The Children’s Commissioner’s Annual Report: A change at the helm

Published 14/10/2022   |   Reading Time minutes

This year’s Children’s Commissioner’s Annual Report introduces the new Children’s Commissioner for Wales, Rocio Cifuentes, while also outlining the work and achievements of her predecessor Sally Holland and her team during the period 1 April 2021 – 31 March 2022.

Members of the Senedd will be debating the report and its recommendations on 18th October. This article looks at the broader context of this debate, especially in relation to a new report 'Reframing Childhood', launched in Wales last week by the British Academy (BA) on how children's rights and voices can inform public policy.

Children as more than 'future adults'

The United Nations Convention on the Rights of the Child (UNCRC) underpins policies and legislation in Wales. UNCRC is made up of 54 articles which set out a wide range of rights for children and young people up to 18 years of age, including rights to protection, health, family, education, culture and leisure. The Rights of Children and Young Persons (Wales) Measure 2011 means the Welsh Ministers need to give ‘due regard’ to the UNCRC in everything they do. As a result, children’s rights have been the subject of much Senedd scrutiny including the Children’s rights in Wales report published in 2020, along with a Child friendly version.

According to the 'Reframing Childhood', research indicates that the key to instilling children’s rights into policy and practice lies, in part, between balancing adults’ responsibility to children, and recognising their own agency. 'Reframing Childhood', says that, having a balanced approach between understanding children as ‘being’ and ‘becoming’, can be useful in navigating this tension. According to the BA this distinction between ‘being’ and ‘becoming’, is about recognising children as more than future adults, and seeing them as people with agency and needs in the ‘here and now’. For example, if we look at changes to the curriculum, it is important not only to look at how those changes might affect children’s futures and their careers, but also about understanding how they might affect children in the present, such as their impact on mental health.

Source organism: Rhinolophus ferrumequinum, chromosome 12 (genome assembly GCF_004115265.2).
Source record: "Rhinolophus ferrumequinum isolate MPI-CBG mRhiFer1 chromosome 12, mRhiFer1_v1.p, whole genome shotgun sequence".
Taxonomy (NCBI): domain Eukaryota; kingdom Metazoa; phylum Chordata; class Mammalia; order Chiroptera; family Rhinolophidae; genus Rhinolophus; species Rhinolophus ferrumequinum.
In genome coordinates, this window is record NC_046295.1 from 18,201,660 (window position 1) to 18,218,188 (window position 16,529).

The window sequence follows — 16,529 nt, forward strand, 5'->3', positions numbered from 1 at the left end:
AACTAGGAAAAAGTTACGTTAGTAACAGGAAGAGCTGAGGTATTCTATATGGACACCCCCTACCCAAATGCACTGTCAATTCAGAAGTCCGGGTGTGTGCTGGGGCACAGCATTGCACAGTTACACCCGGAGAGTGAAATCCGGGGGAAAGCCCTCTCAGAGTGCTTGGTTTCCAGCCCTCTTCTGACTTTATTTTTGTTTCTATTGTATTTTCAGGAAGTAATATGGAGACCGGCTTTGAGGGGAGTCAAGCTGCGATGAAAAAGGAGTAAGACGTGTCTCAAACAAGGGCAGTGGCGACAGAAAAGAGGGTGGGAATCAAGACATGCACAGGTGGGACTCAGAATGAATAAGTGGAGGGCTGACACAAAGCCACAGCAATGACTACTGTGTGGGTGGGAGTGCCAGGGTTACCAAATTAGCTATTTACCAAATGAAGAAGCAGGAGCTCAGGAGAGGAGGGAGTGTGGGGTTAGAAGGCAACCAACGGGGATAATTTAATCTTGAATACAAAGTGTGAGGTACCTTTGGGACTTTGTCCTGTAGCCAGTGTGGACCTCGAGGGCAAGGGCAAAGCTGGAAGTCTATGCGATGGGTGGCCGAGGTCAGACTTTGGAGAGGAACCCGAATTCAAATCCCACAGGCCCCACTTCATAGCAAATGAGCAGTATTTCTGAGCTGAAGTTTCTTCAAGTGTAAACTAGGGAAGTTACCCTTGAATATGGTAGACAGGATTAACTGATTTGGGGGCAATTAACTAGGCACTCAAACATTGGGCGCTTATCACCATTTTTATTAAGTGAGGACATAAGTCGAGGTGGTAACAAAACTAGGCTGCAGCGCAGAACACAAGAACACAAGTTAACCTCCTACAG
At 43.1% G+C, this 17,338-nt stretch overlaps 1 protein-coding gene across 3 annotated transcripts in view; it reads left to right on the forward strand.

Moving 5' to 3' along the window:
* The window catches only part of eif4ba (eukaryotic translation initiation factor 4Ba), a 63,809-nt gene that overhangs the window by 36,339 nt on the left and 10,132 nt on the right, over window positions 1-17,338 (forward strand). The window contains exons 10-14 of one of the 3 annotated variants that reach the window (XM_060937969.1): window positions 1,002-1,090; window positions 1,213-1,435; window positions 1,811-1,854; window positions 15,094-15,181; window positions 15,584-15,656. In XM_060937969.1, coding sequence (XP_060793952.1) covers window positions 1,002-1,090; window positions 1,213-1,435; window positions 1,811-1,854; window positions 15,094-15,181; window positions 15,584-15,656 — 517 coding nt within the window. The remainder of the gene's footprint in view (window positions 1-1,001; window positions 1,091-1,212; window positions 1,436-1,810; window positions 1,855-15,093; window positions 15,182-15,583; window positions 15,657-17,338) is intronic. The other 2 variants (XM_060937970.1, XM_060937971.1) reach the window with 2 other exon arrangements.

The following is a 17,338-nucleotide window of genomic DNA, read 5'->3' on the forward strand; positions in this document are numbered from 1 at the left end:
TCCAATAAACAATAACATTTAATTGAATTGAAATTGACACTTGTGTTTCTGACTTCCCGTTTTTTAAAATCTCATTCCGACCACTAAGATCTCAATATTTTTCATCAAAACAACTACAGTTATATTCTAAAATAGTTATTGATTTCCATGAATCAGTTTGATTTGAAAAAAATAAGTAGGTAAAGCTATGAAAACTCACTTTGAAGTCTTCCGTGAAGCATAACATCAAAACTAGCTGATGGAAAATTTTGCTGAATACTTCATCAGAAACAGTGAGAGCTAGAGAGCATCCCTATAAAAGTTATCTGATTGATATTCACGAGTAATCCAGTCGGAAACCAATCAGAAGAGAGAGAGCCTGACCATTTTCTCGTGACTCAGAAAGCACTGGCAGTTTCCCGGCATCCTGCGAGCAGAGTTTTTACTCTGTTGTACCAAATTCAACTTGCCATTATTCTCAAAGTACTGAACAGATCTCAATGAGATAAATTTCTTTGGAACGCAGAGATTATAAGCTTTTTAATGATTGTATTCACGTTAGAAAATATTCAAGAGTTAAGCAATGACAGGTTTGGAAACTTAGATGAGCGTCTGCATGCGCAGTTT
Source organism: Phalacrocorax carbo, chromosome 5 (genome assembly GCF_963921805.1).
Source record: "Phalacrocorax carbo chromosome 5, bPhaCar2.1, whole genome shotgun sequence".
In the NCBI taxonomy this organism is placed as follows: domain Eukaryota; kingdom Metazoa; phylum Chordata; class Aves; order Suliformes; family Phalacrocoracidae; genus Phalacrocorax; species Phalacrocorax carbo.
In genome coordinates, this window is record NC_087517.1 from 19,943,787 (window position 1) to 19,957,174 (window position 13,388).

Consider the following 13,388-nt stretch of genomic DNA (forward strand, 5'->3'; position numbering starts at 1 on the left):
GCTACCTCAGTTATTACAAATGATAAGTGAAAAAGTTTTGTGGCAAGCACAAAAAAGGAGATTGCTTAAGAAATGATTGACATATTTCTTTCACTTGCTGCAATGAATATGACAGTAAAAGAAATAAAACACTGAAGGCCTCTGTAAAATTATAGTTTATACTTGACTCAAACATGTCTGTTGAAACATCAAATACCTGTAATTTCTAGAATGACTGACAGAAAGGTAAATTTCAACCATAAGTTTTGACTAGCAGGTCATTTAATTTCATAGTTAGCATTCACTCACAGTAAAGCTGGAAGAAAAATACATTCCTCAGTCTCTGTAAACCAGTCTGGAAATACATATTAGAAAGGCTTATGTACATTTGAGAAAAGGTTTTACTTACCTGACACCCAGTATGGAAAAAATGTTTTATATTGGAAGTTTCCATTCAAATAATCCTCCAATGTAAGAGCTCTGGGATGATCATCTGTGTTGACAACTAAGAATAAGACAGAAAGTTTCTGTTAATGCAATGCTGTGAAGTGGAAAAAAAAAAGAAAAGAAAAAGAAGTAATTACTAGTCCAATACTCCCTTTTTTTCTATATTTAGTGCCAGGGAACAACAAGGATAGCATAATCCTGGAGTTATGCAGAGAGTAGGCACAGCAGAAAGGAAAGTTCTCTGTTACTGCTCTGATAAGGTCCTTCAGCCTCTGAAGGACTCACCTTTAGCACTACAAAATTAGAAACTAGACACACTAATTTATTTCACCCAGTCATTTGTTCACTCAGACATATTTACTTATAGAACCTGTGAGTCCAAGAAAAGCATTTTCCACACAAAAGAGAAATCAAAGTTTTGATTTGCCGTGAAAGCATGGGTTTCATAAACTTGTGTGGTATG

The Commissioner’s report describes its own 'The-Right-Way' approach as a principled and practical framework for working with children, grounded in the UNCRC. It is aimed at supporting public bodies with meeting their duty to place ‘children’s rights at the heart of all planning decisions and service delivery.’ The British Academy cites the previous Commissioners’ 'The-Right-Way' as a good example of “a more balanced policy approach that addresses matters of being a child as well as future outcomes in adulthood.”

The Commissioner’s report notes that the last year has seen the evaluation of the impact of 'The-Right-Way', and cites some of the positive responses including how it helps ‘transform values into actions.’ It is also noted that, one of the outcomes from the review was how it provided an opportunity to collaborate with children and young people.

Collaborating with, and advocating for, young people

Key to meeting the Commissioner’s responsibilities is the role to ‘speak up’ for children, as well as ‘influencing’ government. In the report it is clearly laid out how progress or otherwise has been made in ‘children’s matters’ in the ‘Report Card’ such as:

  • Protection from Exploitation and Violence: including from sexual abuse and young people in the youth justice system.
  • Family Environment and alternative care: including support for children in, and leaving care, and accommodation for children with complex needs